Thanks guys. We won Best Soup in the 2008 Austin Chronicle Restaurant Poll. This is the first year that we won the prize outright, and I'm very proud of our kitchen folks for earning this great honor. I mean, this isn't any podunk town anymore and there's a lot of competition out there, so I'm really proud. I wish there was another word for proud because I want to use it a lot in this paragraph and not sound repetitive. Plus we were runner-up for Best Delivery. Behind Austin's Pizza, who are admittedly a quantum leap or two faster than we are. Thirty minutes vs. a week and a half is a lot of ground to make up. Regardless, kudos to our sweet delivery staff for that accomplishment... what they do is quite difficult and they should be very proud.
Sunday, May 11, 2008
This drawing scooted across my desk sometime over the past few hours on a torn-out magazine page. My font detection skills lead me to believe it is from The New Yorker, and our forensics department indicates that it is of recent vintage. It's funny because this is actually one of our fantasies... how do we corner the market on soup, this is what we often ponder. Our Chef Mike has postulated that a series of pipelines direct from our kitchen to Soupies' kitchens would be the way to do it... a $10,000 setup fee of course. The pipes wouldn't be full of soup, don't be ridiculous... they'd be like those vacuum tubes at the bank drive-thru or a la Terry Gilliam's 1985 classic Brazil. However the soup tanker truck could be an improvement on the idea. Certainly there would be a few technical details to iron out... excuse me, out which to iron.
Did you know that tucked away inside the Unitarian Universalist hymnal, there is a piece of prose written in 1870 by a woman named Julia Ward Howe, which was one of the early calls for a Mother's Day holiday? It's called the "Mother's Day Proclamation." It brings to mind the greatest idea I've ever heard uttered, by Alice Walker, when speaking at Book People several years ago: "The world should be presided over by a council of twelve grandmothers."
Arise, then, women of this day!
Arise, all women who have breasts,
Whether our baptism be of water or of tears!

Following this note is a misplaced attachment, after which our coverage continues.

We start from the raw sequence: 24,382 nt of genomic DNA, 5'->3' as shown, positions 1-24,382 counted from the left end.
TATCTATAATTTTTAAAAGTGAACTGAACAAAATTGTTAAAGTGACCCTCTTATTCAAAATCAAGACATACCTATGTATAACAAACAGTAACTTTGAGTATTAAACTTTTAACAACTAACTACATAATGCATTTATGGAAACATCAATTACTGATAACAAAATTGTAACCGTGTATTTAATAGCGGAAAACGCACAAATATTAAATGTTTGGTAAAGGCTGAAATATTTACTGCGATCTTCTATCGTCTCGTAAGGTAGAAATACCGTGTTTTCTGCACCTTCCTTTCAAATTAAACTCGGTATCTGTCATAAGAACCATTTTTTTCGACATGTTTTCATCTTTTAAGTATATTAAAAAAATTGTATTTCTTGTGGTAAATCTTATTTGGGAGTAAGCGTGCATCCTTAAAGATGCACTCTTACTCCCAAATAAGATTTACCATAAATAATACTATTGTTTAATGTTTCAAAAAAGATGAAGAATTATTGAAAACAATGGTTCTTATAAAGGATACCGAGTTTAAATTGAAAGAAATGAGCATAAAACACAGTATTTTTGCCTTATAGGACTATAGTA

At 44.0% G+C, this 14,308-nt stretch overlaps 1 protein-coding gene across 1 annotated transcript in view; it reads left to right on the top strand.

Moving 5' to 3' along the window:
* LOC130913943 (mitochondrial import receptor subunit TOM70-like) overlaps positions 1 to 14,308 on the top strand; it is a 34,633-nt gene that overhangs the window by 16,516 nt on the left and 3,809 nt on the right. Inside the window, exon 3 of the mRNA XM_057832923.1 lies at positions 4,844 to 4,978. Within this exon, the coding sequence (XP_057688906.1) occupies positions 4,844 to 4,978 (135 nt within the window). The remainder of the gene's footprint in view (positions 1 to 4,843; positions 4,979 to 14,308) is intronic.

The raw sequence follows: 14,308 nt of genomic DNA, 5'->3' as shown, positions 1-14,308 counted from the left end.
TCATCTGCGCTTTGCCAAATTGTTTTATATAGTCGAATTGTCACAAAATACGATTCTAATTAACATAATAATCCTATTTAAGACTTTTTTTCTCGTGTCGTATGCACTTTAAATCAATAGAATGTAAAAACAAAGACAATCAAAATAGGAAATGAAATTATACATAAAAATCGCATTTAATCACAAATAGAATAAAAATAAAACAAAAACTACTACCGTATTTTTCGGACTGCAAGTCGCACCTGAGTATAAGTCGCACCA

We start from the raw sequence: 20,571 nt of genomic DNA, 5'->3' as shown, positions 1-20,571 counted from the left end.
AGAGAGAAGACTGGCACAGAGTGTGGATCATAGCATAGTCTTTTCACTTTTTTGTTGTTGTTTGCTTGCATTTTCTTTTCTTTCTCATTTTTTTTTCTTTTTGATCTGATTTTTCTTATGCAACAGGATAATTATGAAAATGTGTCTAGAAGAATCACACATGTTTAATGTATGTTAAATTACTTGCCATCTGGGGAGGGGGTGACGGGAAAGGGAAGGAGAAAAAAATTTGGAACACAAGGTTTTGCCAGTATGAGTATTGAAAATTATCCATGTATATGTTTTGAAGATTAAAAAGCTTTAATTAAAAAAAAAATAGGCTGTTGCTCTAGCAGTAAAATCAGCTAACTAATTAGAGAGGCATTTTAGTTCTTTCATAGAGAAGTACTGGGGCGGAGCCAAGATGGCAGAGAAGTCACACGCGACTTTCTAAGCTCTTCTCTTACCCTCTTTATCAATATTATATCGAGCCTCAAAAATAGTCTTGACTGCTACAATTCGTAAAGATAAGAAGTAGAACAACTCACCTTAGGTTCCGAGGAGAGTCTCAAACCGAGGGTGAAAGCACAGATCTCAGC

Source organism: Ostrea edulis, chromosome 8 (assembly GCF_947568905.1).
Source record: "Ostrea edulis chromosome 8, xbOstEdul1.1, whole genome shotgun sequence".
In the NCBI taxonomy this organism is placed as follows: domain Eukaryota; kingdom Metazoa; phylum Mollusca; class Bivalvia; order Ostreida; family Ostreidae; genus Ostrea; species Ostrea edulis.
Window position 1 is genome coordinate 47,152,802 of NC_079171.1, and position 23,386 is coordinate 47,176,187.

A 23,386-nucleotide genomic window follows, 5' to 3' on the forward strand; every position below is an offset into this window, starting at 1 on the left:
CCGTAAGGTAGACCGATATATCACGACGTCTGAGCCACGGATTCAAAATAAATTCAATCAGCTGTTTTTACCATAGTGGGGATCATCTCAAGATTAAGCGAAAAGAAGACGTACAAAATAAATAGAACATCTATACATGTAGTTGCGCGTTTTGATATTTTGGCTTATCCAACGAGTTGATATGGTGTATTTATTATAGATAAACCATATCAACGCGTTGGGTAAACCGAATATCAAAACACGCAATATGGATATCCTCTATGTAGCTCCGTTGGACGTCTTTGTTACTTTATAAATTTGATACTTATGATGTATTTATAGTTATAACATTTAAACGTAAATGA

"We will not have great questions decided by irrelevant agencies,
Our husbands will not come to us, reeking with carnage, for caresses and applause.
Our sons shall not be taken from us to unlearn
All that we have been able to teach them of charity, mercy and patience.
We, the women of one country, will be too tender of those of another country
To allow our sons to be trained to injure theirs."
From the bosom of the devastated Earth a voice goes up with our own.
It says: "Disarm! Disarm! The sword of murder is not the balance of justice."
Blood does not wipe out dishonor, nor violence indicate possession.
As men have often forsaken the plough and the anvil at the summons of war,
Let women now leave all that may be left of home for a great and earnest day of counsel.
Let them meet first, as women, to bewail and commemorate the dead.
Let them solemnly take counsel with each other as to the means
Whereby the great human family can live in peace,
Each bearing after his own time the sacred impress, not of Caesar,
But of G-d.
In the name of womanhood and humanity, I earnestly ask
That a general congress of women without limit of nationality
May be appointed and held at someplace deemed most convenient
And at the earliest period consistent with its objects,
To promote the alliance of the different nationalities,
The amicable settlement of international questions,
The great and general interests of peace.